on the internet
Quick Jumps to:
Radio shows
Explore the events surrounding the attack on Pearl Harbour here
Explore the War of the Worlds broadcast here
see the broad sweep of America in the 1930s on the University of Virginia's web site
Trevanian News

An introduction to Trevanian's Bohemian epic The Street of the Four Winds
can be found here

Read Trevanian's
Letter to a librarian about The Crazyladies of Pearl Street

Trevanian Books/Cybernotes Companion

The Crazyladies of Pearl Street Cybernotes Companion

Along with his novel, Trevanian has written a cybernotes companion to it, containing a wealth of additional background detail and commentaries on the life and times of the period as well as general asides on events today, and is providing it for free in this web site.

Click here to download Trevanian's cybernotes companion to his novel the Crazy Ladies of Pearl Street

To download right now the cybernotes to Trevanian's latest novel The Crazyladies of Pearl Street click the icon above. Print them and keep them with your copy of the novel. (It is recommended to save this file(830k) directly to disk by right clicking on your mouse rather than using the Acrobat viewer to open the file while on-line.)

Alternative download as zip file (623k)

After his experiences of the Depression and the slums, these cybernotes also mark the gradual awakening in an intelligent and advanced young boy of the personal liberal conscience that so marked American politics in the first half of the 20th century, and which has now retreated in confusion and disfavor at the start of the 21st century.

'...when I re-read the book with the cybernotes in my hand, it was like having a second good book to read, so interesting did I find it. The history, the amplifications, the arguments, and the spicy non-PCism of the writer's comments blended with his essential compassion and his sense of fair play for the underdog.' (-Mary, New York)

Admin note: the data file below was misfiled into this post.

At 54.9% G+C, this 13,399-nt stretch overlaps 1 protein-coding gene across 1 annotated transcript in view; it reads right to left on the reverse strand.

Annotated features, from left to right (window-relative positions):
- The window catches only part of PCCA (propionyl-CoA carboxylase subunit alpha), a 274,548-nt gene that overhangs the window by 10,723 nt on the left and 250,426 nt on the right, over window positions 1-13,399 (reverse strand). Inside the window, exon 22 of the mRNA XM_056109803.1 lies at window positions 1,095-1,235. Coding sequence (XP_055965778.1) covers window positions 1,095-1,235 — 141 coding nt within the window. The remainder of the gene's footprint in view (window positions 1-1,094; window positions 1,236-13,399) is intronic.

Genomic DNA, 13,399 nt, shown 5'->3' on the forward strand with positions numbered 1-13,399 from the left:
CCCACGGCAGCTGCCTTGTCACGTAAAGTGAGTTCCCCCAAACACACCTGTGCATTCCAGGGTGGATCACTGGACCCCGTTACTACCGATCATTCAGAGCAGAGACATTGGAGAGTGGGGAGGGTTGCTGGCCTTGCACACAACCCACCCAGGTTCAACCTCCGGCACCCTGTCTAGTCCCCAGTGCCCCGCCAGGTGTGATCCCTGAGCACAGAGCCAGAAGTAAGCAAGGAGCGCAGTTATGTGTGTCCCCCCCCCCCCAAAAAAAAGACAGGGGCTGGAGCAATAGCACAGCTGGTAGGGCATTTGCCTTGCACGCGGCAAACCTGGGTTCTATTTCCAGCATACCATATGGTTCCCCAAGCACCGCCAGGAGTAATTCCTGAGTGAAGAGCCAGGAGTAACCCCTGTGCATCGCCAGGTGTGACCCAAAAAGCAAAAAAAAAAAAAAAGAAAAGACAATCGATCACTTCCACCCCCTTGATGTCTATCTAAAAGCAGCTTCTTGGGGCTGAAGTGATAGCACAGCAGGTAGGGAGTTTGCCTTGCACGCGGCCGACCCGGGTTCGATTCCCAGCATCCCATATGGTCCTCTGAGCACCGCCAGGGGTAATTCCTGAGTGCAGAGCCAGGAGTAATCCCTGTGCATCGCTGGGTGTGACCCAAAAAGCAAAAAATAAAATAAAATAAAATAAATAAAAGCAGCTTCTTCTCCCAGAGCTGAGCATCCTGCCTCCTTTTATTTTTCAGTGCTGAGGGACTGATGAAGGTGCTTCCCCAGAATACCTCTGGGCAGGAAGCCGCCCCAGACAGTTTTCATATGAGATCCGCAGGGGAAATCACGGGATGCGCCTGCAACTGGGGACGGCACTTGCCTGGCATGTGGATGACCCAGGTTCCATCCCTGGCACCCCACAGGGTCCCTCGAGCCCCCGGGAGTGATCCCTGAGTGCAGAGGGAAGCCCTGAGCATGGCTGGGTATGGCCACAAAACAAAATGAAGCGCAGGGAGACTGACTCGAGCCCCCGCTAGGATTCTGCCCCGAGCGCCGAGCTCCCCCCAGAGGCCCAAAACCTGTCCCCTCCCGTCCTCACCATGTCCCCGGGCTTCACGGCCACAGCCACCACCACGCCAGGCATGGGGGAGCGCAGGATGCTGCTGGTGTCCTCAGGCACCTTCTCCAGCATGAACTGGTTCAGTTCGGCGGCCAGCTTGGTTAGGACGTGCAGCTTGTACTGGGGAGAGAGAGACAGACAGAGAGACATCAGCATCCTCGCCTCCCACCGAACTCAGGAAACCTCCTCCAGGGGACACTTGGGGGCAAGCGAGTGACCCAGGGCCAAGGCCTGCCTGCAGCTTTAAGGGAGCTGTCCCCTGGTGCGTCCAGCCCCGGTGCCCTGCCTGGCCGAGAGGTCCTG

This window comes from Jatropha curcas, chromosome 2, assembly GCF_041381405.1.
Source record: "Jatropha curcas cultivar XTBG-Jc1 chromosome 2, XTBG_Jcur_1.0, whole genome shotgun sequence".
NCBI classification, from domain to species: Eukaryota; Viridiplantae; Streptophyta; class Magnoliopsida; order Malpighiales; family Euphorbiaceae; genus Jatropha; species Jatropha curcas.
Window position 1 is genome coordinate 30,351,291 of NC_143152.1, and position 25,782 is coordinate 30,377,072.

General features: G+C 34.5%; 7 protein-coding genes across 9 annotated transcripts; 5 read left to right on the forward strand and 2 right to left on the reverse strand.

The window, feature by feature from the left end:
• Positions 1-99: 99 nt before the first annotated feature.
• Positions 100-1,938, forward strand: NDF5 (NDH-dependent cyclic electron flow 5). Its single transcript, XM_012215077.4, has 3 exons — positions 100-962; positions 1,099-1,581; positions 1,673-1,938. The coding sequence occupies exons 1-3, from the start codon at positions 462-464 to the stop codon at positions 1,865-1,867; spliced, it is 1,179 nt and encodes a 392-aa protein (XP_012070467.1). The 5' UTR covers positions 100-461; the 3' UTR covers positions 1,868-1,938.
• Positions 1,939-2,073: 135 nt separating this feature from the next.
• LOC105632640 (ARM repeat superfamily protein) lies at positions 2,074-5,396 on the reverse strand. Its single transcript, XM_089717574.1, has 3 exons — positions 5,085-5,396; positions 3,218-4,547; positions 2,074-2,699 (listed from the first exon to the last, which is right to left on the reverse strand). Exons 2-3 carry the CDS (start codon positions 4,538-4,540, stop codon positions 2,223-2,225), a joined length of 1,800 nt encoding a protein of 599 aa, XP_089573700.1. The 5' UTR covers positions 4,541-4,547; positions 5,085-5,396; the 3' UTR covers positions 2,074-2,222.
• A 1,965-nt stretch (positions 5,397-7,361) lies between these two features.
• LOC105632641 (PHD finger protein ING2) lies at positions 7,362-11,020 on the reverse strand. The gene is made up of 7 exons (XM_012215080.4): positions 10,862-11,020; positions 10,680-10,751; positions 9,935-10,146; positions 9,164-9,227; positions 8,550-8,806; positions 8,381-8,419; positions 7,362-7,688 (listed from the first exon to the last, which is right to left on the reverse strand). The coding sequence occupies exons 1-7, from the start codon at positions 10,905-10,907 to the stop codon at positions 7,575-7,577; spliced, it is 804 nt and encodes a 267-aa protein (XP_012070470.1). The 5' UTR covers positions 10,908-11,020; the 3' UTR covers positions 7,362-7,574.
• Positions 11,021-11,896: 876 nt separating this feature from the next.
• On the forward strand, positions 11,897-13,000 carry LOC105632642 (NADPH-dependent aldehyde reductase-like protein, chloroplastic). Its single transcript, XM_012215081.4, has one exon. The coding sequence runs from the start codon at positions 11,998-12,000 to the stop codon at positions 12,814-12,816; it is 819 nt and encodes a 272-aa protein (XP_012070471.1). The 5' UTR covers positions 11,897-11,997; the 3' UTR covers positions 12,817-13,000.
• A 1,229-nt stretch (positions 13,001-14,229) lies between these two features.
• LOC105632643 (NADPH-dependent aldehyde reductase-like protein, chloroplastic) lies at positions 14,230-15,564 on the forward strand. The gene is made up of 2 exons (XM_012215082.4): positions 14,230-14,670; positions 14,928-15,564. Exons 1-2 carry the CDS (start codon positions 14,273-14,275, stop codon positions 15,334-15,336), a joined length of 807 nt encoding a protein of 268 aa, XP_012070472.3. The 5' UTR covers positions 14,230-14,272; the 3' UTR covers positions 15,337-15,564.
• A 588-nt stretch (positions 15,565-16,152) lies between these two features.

Literature/general, internet resource paperback

ISBN 0954483111

read an excerpt taken from the 'notes about Orson Welles' War of the Worlds broadcast...

'...Many years later, I was working with the director/producer of Ed Murrow's ground-breaking television interview program, Person to Person, and over dinner he mentioned that as a young production assistant he had worked on the famous Welles broadcast and had sat in on the ensuing press conference that Orson Welles had so deftly manipulated as to create 'history' out of whole cloth. I expressed my admiration of Welles' quick thinking, and he agreed, but he said that, in fact, Welles' reaction hadn't been totally off the cuff. During a break in the final rehearsal of the program, someone had suggested that some of the audience might mistake the show for a real news broadcast. Young Welles chuckled and said, "Good. We could use a little publicity!" (As indeed they could. Recall that Welles had recently taken the role of the Shadow…not a thing a successful actor/producer/director would do.)...Over the years, Mr Welles himself added to these mythogenic streams. When, in his later career, he was reduced to giving lectures and appearing on late night talk shows, doing hand magic and heavy-handed take-offs on himself, he often found an eager audience for his rambling tales of past glory...including the time he managed to frighten 'half the eastern seaboard'. To this day, there are historians of the media who believe that half of the eastern seaboard was running wildly around in an effort to escape while the other half was cowering in their basements, crazed with fear of green-eyed monsters. Barnum was wrong when he said 'there's one born every minute'. There are thousands.'


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